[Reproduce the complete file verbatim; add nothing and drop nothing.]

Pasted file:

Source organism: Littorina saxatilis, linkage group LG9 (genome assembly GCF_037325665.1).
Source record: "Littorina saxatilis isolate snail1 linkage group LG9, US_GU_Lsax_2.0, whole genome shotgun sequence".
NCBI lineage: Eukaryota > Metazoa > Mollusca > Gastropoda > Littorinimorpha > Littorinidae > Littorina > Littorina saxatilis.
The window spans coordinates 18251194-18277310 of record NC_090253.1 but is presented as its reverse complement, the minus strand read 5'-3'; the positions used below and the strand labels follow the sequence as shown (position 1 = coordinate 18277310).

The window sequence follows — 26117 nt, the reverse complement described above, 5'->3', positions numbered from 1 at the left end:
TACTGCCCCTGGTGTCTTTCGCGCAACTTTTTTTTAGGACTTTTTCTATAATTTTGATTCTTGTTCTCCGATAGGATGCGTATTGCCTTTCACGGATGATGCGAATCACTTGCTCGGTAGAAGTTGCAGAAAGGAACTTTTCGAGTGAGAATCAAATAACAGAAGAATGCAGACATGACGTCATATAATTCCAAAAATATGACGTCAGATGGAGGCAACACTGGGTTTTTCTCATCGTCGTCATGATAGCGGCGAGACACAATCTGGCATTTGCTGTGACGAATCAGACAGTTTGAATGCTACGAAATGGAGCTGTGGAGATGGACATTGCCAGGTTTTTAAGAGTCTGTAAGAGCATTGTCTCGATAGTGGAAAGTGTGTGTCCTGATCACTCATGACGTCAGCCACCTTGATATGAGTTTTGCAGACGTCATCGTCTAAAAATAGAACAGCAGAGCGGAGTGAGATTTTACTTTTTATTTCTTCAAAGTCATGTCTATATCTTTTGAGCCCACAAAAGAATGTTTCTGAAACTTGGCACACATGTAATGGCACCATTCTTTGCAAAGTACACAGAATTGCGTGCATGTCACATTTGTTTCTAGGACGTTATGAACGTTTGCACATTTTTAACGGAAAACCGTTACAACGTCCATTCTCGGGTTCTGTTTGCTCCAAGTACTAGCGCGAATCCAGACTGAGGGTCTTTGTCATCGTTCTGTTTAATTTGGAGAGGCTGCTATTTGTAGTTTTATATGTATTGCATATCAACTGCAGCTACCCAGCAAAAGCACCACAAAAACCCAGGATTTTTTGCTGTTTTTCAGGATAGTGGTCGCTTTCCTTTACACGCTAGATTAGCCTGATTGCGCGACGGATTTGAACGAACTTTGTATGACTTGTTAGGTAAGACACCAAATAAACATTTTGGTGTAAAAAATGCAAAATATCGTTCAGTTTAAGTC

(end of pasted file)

Source organism: Littorina saxatilis, linkage group LG9 (genome assembly GCF_037325665.1).
Source record: "Littorina saxatilis isolate snail1 linkage group LG9, US_GU_Lsax_2.0, whole genome shotgun sequence".
NCBI lineage: Eukaryota > Metazoa > Mollusca > Gastropoda > Littorinimorpha > Littorinidae > Littorina > Littorina saxatilis.
The window spans coordinates 18251194-18277310 of record NC_090253.1 but is presented as its reverse complement, the minus strand read 5'-3'; the positions used below and the strand labels follow the sequence as shown (position 1 = coordinate 18277310).

The window sequence follows — 26117 nt, the reverse complement described above, 5'->3', positions numbered from 1 at the left end:
TACTGCCCCTGGTGTCTTTCGCGCAACTTTTTTTTAGGACTTTTTCTATAATTTTGATTCTTGTTCTCCGATAGGATGCGTATTGCCTTTCACGGATGATGCGAATCACTTGCTCGGTAGAAGTTGCAGAAAGGAACTTTTCGAGTGAGAATCAAATAACAGAAGAATGCAGACATGACGTCATATAATTCCAAAAATATGACGTCAGATGGAGGCAACACTGGGTTTTTCTCATCGTCGTCATGATAGCGGCGAGACACAATCTGGCATTTGCTGTGACGAATCAGACAGTTTGAATGCTACGAAATGGAGCTGTGGAGATGGACATTGCCAGGTTTTTAAGAGTCTGTAAGAGCATTGTCTCGATAGTGGAAAGTGTGTGTCCTGATCACTCATGACGTCAGCCACCTTGATATGAGTTTTGCAGACGTCATCGTCTAAAAATAGAACAGCAGAGCGGAGTGAGATTTTACTTTTTATTTCTTCAAAGTCATGTCTATATCTTTTGAGCCCACAAAAGAATGTTTCTGAAACTTGGCACACATGTAATGGCACCATTCTTTGCAAAGTACACAGAATTGCGTGCATGTCACATTTGTTTCTAGGACGTTATGAACGTTTGCACATTTTTAACGGAAAACCGTTACAACGTCCATTCTCGGGTTCTGTTTGCTCCAAGTACTAGCGCGAATCCAGACTGAGGGTCTTTGTCATCGTTCTGTTTAATTTGGAGAGGCTGCTATTTGTAGTTTTATATGTATTGCATATCAACTGCAGCTACCCAGCAAAAGCACCACAAAAACCCAGGATTTTTTGCTGTTTTTCAGGATAGTGGTCGCTTTCCTTTACACGCTAGATTAGCCTGATTGCGCGACGGATTTGAACGAACTTTGTATGACTTGTTAGGTAAGACACCAAATAAACATTTTGGTGTAAAAAATGCAAAATATCGTTCAGTTTAAGTC